The body I am is water in a glass, spiders
across the side of the glass with the veiny precision
of blown pollen. Small truths of the earth seduce me
the gray slip just above/below wavering
the pink shock when the sun dips below the edge, plumped
water clinging bonded molecules to the crown leaf point
how the sky curves blue with the onset of night. What if I were full
of ocean, violent nightblue? Because
I want to care for equally each self part, slick and shined and awkward
as holding a scissor, fingers curved eyes vagina legs stomach skin ass spine transparency.
Mouthful of tongue and teeth like the waxy string for window shades or fish
stamped with scales.
Not heavy, the water coils. Because the water is warm where
it meets itself at the surface I undo each trident tip and leave them sweltering
seen equally above/below, a whale air breech on the surface, a prong on the surface, a gold
slick tooth on the surface, a variegated starfish on the surface
or where it is cold transparent
jellyfish shimmer: I am cut
halved in equilibrium, hovering part breathing part needing gills. The ocean is
generous like gravity is generous, like earth hopscotching across space, like I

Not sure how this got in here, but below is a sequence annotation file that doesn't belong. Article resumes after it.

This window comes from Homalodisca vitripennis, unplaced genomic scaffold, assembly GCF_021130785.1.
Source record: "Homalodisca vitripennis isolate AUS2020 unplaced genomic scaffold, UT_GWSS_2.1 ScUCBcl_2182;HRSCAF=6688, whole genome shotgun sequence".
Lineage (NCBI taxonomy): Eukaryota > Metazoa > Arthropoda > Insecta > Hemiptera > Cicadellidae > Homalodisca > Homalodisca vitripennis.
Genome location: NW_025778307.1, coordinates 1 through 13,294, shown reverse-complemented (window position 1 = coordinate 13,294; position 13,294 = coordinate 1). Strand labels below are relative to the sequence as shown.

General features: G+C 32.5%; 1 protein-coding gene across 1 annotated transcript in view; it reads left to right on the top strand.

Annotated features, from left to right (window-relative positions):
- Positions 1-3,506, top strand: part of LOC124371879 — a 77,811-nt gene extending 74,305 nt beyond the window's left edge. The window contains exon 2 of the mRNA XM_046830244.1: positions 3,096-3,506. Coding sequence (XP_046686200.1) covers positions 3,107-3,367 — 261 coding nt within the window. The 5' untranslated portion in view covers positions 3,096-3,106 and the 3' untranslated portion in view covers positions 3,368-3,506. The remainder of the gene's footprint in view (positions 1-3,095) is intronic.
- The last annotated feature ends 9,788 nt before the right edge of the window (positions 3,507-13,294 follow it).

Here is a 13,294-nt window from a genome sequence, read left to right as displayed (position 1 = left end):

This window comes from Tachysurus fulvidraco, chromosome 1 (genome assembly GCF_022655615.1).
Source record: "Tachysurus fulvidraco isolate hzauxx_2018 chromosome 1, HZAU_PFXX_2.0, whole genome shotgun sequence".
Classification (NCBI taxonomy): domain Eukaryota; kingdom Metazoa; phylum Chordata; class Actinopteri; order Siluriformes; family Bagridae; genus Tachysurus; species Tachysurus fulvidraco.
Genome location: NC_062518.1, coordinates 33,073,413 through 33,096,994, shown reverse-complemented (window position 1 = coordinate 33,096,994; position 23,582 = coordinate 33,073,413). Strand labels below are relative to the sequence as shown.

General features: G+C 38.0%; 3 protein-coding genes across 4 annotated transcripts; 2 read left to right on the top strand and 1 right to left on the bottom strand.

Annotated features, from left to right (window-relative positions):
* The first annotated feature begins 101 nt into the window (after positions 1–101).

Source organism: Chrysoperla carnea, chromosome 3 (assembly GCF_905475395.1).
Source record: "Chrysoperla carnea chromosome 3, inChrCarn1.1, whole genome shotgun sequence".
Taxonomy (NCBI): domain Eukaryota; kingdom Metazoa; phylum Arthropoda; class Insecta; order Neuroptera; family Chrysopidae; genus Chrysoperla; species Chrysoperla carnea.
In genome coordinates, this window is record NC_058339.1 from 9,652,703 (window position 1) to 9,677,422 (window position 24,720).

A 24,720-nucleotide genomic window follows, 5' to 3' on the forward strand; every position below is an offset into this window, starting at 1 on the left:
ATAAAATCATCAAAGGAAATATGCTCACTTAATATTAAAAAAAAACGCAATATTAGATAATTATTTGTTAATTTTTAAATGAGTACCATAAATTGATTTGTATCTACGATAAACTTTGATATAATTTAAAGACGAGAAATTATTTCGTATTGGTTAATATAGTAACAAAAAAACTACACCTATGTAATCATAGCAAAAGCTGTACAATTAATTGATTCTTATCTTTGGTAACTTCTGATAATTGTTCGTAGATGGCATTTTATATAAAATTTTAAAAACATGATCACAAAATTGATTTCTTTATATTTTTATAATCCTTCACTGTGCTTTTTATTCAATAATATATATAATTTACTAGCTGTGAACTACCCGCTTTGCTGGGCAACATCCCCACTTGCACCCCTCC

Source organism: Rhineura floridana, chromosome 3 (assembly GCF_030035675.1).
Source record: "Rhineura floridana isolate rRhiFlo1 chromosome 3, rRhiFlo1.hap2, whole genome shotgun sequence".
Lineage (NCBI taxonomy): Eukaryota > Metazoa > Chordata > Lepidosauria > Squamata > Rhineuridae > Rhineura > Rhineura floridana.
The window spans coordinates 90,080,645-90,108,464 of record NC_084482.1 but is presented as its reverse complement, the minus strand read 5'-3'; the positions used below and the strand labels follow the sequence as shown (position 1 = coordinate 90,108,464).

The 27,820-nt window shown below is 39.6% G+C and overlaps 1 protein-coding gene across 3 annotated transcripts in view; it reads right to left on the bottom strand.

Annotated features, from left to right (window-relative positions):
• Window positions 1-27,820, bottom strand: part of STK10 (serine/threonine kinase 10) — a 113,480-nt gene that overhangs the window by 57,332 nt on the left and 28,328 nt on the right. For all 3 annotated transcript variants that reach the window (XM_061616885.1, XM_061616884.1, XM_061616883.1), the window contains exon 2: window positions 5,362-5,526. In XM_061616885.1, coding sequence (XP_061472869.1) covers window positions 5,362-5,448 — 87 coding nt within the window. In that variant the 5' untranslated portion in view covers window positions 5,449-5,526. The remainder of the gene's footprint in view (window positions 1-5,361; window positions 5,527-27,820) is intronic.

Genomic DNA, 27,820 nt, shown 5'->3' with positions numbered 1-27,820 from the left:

am covering the earth’s center in an endless speech of easy wave.
It’s not because I want to stop another body from feeling
water pool small rings against skin or earth’s tongue sweep
search for another galaxy, its empire of surface trees and ultramarine
but who ever thought to tell a god what he could and couldn’t do?
The body is mostly water.
Freshwater hand, hand of sea.
Because I don’t want to have an abortion.
And gravity dances objects in space
to new captures and orbits, ice or ocean above/below/imagined
Because sometimes I want to have sex with men
and sometimes there’s a man who doesn’t listen, or doesn’t
listen long enough when you say you want
a condom. I think of my ribcage dotted over with veins
the fort wall containing a strange jungle—lungs, heart, liver
in a ruby mess of starless trees. An image of myself as a body:
object. In this world. A soft olive. A small microwave. A scissor or telephone.
Image of my body as a night wide as ocean’s perimeter lip. Because I want control
of my body, to decide about my body
small microwave that it is and also my body
is not a microwave or a phone like starfish are not stars and
the earth turning nightly in a sack of stars is another of earth’s small truths.
Gravity just another pull unspoken from the tight-fist element core
smoldering as galaxies ghost-creep through each other,
the water I am glimmering
Farryl Last holds an MFA in Poetry from Hunter College. Her poetry has appeared or is forthcoming in SAND Journal, The Maine Review, Zone 3, Glass: A Journal of Poetry, and Willow Springs, among others. Born and raised in New York, she once lived in Mantova, Italy, and taught English there.